Later sessions focused on reaffirming their roles as parents and reassurances that neither need “lose” the children. They began to look at the situation from the children’s point of view, caught in the middle of Tyler and Abi’s obvious anger and frustration, and old enough to be quite aware of the conflict and bitterness.

Abi was able to appreciate that Natalie did not want to compete for the children’s affections and indeed was quite nervous about how to respond to them. Tyler was able to see that he needed to go gently in introducing Natalie to the children rather than demand his rights. 

They agreed they wanted to test a programme of contact and built in a review of how things had gone for three months later. This provided a useful ‘safety net’ as both parents were anxious that their plan might fail. The court was informed of the initial outcome and adjourned the case for Tyler and Abi to test their arrangements. After the review meeting, Tyler felt able to withdraw his application for defined contact. 

At the three month review, both Tyler and Abi agreed to continue the arrangements. 

“I think a bit of the bitterness I felt towards my ex-husband will always be with me, but I do feel the mediation process started the healing,” says Abi. “Life isn’t perfect, and we realise it won’t be the same as before but I think we have all moved on and Aaron and Madison are both now much more settled.”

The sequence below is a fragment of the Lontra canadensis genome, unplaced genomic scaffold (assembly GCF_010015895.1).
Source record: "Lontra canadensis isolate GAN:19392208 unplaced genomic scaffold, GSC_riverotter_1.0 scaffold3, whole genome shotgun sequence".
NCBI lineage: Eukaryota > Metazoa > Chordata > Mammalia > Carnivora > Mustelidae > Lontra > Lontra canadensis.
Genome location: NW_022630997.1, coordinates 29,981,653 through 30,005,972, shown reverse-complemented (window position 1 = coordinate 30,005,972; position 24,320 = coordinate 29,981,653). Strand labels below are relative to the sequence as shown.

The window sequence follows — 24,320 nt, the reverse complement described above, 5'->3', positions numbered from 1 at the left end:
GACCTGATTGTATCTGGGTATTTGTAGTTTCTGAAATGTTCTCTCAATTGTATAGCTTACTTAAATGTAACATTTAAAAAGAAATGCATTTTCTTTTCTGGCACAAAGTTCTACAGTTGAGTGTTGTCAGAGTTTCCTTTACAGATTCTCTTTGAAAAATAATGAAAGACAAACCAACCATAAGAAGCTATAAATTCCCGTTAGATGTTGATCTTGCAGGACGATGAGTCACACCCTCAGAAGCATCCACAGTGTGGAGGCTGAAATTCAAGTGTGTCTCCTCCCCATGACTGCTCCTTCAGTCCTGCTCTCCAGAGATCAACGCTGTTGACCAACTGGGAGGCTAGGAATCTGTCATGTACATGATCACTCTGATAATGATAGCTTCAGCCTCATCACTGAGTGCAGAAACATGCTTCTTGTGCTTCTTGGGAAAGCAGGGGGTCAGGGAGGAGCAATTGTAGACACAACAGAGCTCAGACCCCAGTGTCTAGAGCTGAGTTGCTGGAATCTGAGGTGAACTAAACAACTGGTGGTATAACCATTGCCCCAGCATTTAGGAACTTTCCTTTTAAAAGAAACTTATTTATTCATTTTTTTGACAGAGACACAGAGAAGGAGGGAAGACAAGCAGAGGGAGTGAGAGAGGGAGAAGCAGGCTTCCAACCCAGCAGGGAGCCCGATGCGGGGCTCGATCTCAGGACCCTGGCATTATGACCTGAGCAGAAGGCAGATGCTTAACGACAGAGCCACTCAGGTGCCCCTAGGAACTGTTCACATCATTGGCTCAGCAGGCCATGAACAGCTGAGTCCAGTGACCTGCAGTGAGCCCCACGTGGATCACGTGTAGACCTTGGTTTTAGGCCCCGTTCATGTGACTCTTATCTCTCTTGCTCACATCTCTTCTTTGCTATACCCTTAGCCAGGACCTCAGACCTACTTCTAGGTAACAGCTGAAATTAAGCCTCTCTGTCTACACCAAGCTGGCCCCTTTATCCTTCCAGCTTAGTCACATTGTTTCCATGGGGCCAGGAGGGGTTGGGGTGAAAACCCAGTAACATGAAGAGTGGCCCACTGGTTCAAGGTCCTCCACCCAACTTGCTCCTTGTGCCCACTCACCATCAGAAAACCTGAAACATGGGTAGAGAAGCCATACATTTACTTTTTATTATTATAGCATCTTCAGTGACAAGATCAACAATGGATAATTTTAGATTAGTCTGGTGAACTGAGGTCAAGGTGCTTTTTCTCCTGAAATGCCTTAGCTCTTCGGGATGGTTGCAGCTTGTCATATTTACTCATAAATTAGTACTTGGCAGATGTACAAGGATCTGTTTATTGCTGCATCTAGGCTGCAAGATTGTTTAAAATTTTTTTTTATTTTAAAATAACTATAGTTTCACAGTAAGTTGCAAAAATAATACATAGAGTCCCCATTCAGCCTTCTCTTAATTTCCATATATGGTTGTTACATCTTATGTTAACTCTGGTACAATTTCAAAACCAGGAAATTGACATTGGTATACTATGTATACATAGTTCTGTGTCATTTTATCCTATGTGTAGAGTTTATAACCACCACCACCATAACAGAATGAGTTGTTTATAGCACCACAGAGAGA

This is a real case study from our trained mediators, though names have been changed to protect identities 

Sandy, a widow in her late 50s, lost her son Adam to cancer in the middle of 2010. Before his death, Adam had lived happily with his girlfriend Trude and their six-month-old baby Evie.  

Sandy enjoyed looking after Evie as often as she could, and her help and support were needed more than ever when Adam was ill. 

Following Adam’s death, Trude returned to her hometown with Evie, some 300 miles away from Sandy. In her grief, Trude felt unable to return Sandy’s calls or make arrangements to see her. 

As a result, Sandy lost touch with Evie, which compounded her grief. She found it unbearable to think of Evie losing another family member who she had bonded with, so soon after losing her father. Sandy felt rejected by Trude and was afraid to keep contacting her. 

By now, Trude was wondering why Sandy had lost touch, feeling she had let her down. Trude became more isolated in her own grief.  

Not knowing where else to turn and reluctant to take the drastic step of court action, Sandy contacted National Family Mediation (NFM). After discussing the situation the mediator suggested that NFM send a letter to Trude setting out the potential benefits of mediation, stressing its voluntary nature, to see if this would help to re-establish contact between Sandy and Evie.

On receipt of the letter, Trude contacted NFM immediately and after being reassured by a trained member of staff about the voluntary and conciliatory nature of mediation, Trude said that Sandy could call her any time. Sandy, Trude and Evie were reunited within two weeks of contacting NFM. 


This is a real case study from our trained mediators, though names have been changed to protect identities. 

Stephen wanted to move from supervised contact with his two children to unsupervised contact, but he said his ex, Karen, wouldn’t allow this.  

There was also an issue about the former family home where Stephen still lived, and he was concerned that Karen was demanding money and that he would be forced to sell up and become homeless.